My only real problem with the game, outside of the unavoidable “Hey! This is a video game!” plot and gameplay elements, is that the death sequences that play when Lara dies in certain situations actually greatly detract from the experience.

The violence when in combat is on par for most games these days. Headshots kill and blood sprays, but you aren’t exactly dismembering or eviscerating people, nine times out of ten. Some of the context-sensitive kills are rough — better to call them executions, honestly — but they’re here and then they’re gone. They’re a blip in your experience, a speed bump on the way to getting Lara to return her bow to her back to signal that you can safely explore again.

The death sequences for Lara, though. Now those stick around. The game dwells on them, and if you die a lot early on — I did! I died often enough to get so good at the game I rarely died at all by the end — then they quickly turn from horrific to tedious. But even horrific feels like too much. Lara doesn’t just die from a bump on the head when she falls in water. She gets bumped, blood floats in the water, and she slumps. She doesn’t get stabbed and die. She gets stabbed and is then lifted into the air on a spear, where she shakes a little. Wolves go for her throat as she struggles, arrows pierce her neck and thigh in quick succession, the screen goes fuzzy and fades as you’re choked to death, and Lara gets a spike through the neck as she fights for her life before dying.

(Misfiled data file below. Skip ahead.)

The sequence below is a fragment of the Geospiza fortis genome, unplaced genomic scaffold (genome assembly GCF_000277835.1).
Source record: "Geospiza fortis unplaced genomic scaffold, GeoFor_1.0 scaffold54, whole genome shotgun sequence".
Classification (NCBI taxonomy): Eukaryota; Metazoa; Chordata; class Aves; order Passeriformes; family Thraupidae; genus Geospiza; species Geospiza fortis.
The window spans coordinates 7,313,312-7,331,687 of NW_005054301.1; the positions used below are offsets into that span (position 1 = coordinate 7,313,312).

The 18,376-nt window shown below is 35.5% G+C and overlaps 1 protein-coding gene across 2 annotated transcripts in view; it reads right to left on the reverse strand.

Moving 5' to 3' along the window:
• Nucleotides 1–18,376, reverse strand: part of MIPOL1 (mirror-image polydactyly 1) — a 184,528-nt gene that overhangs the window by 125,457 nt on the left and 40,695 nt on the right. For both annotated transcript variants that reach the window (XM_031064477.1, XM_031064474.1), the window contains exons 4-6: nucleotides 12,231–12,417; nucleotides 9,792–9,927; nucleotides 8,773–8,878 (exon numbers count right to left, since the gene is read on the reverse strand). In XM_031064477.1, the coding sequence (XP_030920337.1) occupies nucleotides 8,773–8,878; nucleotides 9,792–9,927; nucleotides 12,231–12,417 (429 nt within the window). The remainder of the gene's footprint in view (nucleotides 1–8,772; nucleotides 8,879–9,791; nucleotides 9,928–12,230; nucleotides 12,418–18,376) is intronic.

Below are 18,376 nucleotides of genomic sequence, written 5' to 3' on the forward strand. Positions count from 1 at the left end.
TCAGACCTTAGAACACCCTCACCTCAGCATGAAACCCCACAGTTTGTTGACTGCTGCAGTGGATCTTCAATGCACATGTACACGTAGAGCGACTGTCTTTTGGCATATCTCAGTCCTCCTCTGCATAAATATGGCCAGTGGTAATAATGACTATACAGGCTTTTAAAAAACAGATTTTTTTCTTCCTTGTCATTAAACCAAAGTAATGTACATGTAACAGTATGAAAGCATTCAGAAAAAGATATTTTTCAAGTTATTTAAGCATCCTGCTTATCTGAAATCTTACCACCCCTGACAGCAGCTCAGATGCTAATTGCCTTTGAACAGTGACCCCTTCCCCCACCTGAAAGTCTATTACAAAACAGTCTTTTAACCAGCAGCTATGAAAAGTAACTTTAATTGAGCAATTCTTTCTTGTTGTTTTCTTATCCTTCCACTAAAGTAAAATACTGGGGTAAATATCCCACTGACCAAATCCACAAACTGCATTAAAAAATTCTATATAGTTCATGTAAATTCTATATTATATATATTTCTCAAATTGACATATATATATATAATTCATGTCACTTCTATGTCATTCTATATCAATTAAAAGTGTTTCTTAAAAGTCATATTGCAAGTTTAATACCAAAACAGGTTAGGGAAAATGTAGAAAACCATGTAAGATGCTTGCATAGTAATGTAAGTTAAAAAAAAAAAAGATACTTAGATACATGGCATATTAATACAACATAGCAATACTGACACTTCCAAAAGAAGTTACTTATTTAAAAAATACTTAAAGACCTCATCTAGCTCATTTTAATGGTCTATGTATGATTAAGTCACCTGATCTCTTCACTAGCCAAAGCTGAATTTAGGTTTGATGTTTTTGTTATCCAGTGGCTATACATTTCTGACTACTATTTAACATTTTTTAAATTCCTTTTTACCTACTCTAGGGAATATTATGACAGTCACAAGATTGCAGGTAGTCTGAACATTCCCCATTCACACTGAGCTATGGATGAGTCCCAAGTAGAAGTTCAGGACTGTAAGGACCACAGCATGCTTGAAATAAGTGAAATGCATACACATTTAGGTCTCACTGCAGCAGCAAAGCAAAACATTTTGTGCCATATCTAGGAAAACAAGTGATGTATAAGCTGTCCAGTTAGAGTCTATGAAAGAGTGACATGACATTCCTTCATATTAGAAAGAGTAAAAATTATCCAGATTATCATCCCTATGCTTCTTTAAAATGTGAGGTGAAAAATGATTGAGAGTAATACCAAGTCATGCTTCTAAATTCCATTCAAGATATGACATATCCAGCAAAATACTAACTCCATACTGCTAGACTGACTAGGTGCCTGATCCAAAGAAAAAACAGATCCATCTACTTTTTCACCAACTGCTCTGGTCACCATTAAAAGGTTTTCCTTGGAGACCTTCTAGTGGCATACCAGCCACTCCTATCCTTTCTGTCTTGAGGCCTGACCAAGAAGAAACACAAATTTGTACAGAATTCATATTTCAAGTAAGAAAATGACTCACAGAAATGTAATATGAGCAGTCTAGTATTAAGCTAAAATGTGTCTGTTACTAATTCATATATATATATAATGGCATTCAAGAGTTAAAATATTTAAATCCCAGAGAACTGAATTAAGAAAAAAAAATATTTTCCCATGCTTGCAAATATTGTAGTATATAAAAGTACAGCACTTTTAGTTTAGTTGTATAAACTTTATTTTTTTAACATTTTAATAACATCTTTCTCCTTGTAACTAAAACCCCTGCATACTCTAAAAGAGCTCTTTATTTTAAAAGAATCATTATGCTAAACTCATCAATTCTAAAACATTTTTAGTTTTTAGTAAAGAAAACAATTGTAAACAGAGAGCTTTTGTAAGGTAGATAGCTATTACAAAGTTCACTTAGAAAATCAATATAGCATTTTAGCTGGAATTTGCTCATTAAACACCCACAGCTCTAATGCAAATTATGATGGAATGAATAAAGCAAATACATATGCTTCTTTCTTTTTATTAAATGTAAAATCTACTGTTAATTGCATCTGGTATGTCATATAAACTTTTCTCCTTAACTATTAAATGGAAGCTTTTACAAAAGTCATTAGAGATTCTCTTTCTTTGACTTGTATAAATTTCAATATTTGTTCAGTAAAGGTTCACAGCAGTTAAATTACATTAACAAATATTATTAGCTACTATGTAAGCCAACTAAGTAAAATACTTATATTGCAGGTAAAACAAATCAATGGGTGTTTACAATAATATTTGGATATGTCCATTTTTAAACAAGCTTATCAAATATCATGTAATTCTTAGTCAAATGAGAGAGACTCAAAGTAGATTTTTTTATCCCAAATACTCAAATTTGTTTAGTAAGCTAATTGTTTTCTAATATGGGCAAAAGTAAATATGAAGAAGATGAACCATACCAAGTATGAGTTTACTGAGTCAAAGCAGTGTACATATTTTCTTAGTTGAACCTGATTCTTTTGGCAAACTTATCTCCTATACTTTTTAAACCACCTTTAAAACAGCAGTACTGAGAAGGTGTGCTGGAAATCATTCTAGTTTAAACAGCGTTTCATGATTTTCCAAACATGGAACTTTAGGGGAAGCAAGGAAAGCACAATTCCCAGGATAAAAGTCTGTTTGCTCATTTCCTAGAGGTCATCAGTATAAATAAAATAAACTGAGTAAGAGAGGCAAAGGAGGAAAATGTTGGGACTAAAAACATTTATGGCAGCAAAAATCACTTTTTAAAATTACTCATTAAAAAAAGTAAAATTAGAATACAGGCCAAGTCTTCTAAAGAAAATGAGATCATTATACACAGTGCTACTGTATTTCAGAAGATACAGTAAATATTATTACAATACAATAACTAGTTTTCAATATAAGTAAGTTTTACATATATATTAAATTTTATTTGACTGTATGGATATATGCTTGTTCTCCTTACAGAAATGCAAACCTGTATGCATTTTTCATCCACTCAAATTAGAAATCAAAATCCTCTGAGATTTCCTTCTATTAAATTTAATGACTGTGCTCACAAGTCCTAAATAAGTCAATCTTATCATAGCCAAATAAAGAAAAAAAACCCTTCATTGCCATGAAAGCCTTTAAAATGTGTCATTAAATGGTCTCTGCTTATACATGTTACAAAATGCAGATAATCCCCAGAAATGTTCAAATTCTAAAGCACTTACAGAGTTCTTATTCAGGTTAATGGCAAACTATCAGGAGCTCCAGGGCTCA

This supercut has a lot of the deaths:

It’s a little misleading in and of itself, because the deaths make sense in context. The game’s not a non-stop slideshow of trauma, so much as a showcase for occasional explosions of trauma when you screw up. I didn’t see most of these, but I did see a few of them a lot of times.

The fatalities are too much for me. They’re not too much because they’re offensive, though I do think they tend to be more gross than dumb. They’re too much because the game already does a great job of positioning Lara as someone who is cornered and almost drowning under the tension. The stealth sections, for example, are legitimately tense, because you have to do them without the creature comforts of a Soliton Radar. It’s just you, your guts, and your quiet prayers that you can make it through quickly enough to not get caught.

The tension is actually somewhat lessened in the combat segments, of all places, but it shines in the scripted platforming sequences. Every instance of Lara running away from explosions, sprinting toward a rapidly-decreasing window of opportunity, or taking a leap of faith across a gorge are fantastic. You have some measure of control in these segments, and I really enjoyed gunning it down hallways or trying to figure out the best way to make a jump while something unlikely was chasing me. While the chase sequences used an implicit, though sometimes absent, time limit to generate tension, the platforming sections generated tension by simply being a do-or-die scenario.

That balance really worked for me, even though I can recognize that the chases tended to be repetitive (Lara escapes a lot of crumbling or exploding structures) and the platforming fundamentally basic. The execution was good enough that simply exploring felt like a worthwhile endeavor. There’s a lot to say for a familiar thing being executed well.